One of the biggest mistakes travelers make is assuming that what’s permissible in their home country applies to wherever they travel. “Not so,” said Dan Richards, CEO of The Global Rescue Companies. Which is why having some knowledge of your destination’s laws is critical before traveling.”

We’ve written about several unusual things that are illegal in parts of the world including wearing camouflage attire in the Caribbean, chewing gum in Singapore, and swearing in public in the U.A.E. – all of which are prohibited, respectively. Here are a few more unique laws that, while potentially surprising, are important to know.


[Related Reading: 6 Examples of Illegal Items and Actions When Traveling the World]


Rx and OTC Drugs

Many prescription medications and even over-the-counter drugs are illegal in various countries. A few examples: Ambien (particularly in Nigeria and Singapore), pain medications containing tramadol or codeine, attention-deficit drugs, as well as psychiatric or opiate medicines. In Japan and Greece, Sudafed and Vicks are also illegal.

Medical marijuana is legal in 38 U.S. states and the District of Columbia. Recreational marijuana use is legal in 23 states plus D.C. But marijuana is illegal for use in more than 100 countries including Fiji, the Bahamas, Monaco, Iceland, Indonesia, Hong Kong, Tanzania and Taiwan to name just a few.

WNBA star Brittney Griner’s arrest and conviction in Russia for possession of medical cannabis oil is a critical lesson for all international travelers to learn. International travelers who run afoul of the law may receive a stern warning or the item could be confiscated. At worst, officials can fine you, arrest you, expel you and even jail you, as was the case for Griner.

Travelers should carefully research the laws around their required medicine in countries they plan to visit and consult medical guidance on substitute medications. Even if a medicine is legal, travelers should always keep it in the original container and have a copy of a prescription.


Surfside Souvenirs and Seated Infractions

Maybe you’ve got some time during the day to visit a local beach if your work brings you to a coastal city, or perhaps you’re one of the millions of business travelers who take advantage of a little bleisure travel to bookend your trip. If you find yourself in Sardinia, Italy’s second-largest island, nice work! Just don’t scoop up any of the island’s white beach sand, colorful shells or polished quartz stones. It’s illegal. Under Italian law, trading sand, pebbles and shells is illegal and punishable with fines of up to €3,000 ($3,148 or £2,750). Pierluigi Cocco, Sardinian resident and environmental scientist, said one of the threats to the beaches is tourists absconding with these natural resources.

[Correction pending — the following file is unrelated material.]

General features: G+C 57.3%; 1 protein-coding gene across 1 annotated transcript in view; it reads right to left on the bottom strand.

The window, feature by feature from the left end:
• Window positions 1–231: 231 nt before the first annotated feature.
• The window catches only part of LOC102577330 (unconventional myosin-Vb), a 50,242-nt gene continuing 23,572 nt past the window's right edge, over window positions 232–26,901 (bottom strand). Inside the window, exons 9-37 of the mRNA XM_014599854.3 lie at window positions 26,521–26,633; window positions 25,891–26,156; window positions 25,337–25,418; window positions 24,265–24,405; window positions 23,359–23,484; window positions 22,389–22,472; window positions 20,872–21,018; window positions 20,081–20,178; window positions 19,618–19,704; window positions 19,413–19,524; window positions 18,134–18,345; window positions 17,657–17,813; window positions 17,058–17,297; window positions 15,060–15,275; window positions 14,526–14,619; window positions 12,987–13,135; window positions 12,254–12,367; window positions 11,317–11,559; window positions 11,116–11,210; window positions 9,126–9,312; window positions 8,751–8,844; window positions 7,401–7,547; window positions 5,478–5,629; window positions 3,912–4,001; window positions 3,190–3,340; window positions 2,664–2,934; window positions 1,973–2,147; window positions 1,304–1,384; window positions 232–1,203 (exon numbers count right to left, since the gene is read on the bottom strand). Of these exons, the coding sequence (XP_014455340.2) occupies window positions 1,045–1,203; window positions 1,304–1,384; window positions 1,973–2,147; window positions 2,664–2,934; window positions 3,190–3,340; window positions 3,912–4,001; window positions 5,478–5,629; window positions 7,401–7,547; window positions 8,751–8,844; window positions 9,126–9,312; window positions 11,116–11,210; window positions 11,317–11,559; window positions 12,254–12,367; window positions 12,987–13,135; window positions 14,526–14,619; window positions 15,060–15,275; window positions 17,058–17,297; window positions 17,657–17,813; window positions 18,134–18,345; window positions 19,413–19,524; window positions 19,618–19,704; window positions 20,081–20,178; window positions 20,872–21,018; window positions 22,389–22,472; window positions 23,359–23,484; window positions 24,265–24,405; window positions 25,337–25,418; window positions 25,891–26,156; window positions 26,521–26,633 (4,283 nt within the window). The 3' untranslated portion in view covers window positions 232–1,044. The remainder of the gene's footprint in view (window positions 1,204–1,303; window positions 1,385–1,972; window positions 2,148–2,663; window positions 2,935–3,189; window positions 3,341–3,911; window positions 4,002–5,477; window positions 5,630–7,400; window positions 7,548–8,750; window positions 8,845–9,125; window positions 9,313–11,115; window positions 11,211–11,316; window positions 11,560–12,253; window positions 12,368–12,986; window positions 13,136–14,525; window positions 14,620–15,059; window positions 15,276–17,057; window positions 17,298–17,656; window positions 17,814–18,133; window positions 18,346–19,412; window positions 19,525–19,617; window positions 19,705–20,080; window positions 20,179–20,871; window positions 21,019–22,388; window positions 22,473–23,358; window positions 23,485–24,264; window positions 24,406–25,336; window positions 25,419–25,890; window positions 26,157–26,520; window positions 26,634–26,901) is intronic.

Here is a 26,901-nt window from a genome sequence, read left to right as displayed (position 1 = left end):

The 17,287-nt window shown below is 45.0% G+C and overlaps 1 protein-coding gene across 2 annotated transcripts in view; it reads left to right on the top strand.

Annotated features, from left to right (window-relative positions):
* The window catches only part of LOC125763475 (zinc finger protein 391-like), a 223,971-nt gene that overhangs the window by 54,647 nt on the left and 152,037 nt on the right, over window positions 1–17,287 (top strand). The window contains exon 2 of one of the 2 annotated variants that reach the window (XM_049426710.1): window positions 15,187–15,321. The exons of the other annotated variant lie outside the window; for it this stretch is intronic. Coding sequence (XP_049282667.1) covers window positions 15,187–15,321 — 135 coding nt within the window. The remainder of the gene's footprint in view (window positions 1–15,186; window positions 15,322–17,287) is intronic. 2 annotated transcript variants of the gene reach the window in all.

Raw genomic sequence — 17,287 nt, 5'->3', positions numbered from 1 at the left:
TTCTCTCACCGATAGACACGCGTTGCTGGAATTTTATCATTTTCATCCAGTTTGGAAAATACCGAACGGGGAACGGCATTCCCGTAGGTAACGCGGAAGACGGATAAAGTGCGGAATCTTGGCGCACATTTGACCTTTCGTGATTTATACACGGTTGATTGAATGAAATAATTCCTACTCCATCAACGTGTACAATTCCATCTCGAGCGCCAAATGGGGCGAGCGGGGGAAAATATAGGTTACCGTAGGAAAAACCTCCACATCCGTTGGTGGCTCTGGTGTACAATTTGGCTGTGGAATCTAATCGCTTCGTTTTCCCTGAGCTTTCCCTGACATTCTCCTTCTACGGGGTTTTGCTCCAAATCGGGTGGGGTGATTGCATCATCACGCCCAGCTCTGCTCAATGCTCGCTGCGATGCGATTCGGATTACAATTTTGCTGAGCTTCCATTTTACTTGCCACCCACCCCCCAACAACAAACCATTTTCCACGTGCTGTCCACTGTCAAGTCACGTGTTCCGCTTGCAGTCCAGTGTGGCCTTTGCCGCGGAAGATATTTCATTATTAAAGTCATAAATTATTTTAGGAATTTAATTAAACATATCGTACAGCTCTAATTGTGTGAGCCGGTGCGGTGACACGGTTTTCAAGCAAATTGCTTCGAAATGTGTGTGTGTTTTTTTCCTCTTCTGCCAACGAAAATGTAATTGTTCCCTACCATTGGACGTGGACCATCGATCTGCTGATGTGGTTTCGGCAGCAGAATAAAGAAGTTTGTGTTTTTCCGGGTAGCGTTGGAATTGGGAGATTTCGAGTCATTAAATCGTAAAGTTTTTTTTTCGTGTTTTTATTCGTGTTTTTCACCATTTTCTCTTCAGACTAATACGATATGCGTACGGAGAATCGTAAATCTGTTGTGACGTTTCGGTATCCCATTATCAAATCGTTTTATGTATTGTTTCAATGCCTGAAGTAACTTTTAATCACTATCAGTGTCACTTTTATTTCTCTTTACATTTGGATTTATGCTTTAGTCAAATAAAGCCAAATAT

Or maybe your work takes you to another part of Italy, Venice. You’ve been walking along the narrow streets and gondolier-filled canals for several hours on your day off. You’re tired and you need to sit down. Completely understandable, just be careful where you sit if you’re at certain locations of St. Mark’s Square, including at the Piazzetta San Marco entryway. According to officials, it’s a finable offense Why? It’s an effort to reduce crowding. You can also be fined for going topless, feeding the pigeons, riding a bike, swimming in the canals and littering.


A black and white image of a sign that reads No Alcohol Beyond This Point



Thinking of enjoying a cocktail made with the popular Dutch gin Jenever on a sunny sidewalk in The Netherlands? Think again. The consumption of alcohol is prohibited in the majority of public places in Amsterdam.

Traveling to Middle East countries like Lebanon, Syria, Jordan and Tunisia? They have no alcohol restrictions, and it’s available in restaurants, bars and shops. Alcohol is prohibited, however, in Libya, Somalia, Sudan and Yemen – all of which are “do not travel – level 4” destinations.


A red traffic light and red pedestrian crossing light in a city.


Right on Red and Phones While Driving

Turning right on red in the U.S. is overwhelmingly legal, except in NY City where it’s only allowed at certain intersections. If you’re driving during your trip abroad, however, many countries have banned “right on red” nationwide. For example, a right turn on red is generally not allowed in Europe, except where signage indicates otherwise.

And while we’re on the subject of driving yourself, be aware of smartphone use. While it’s against the law in the U.S., it’s rarely enforced compared to the U.K. where phone use while driving is taboo, according to Travel of Path. “Police are extremely vigilant when enforcing the law and can pull a vehicle over if they suspect a phone may have been used in any manner. The penalties can be huge and are set to get even stricter this year.


[Related Reading: Where Is Your Satellite Phone Illegal?]


Learn and Obey Local Laws

“The U.S. Department of State’s travel information web page for overseas travel advice explains you are subject to local laws while abroad,” said Harding Bush, a former Navy SEAL and Global Rescue’s senior manager of Security Operations. “You are bound by those laws. You can’t just say, ‘Oops, I didn’t know.’ Ignorance is not an excuse.”

Members can access destination reports in their Global Rescue app, the best place to start your research regarding the rules and laws of a country. Maintained by our travel intelligence analysts, these current reports cover 215 countries and territories, and are always accessible.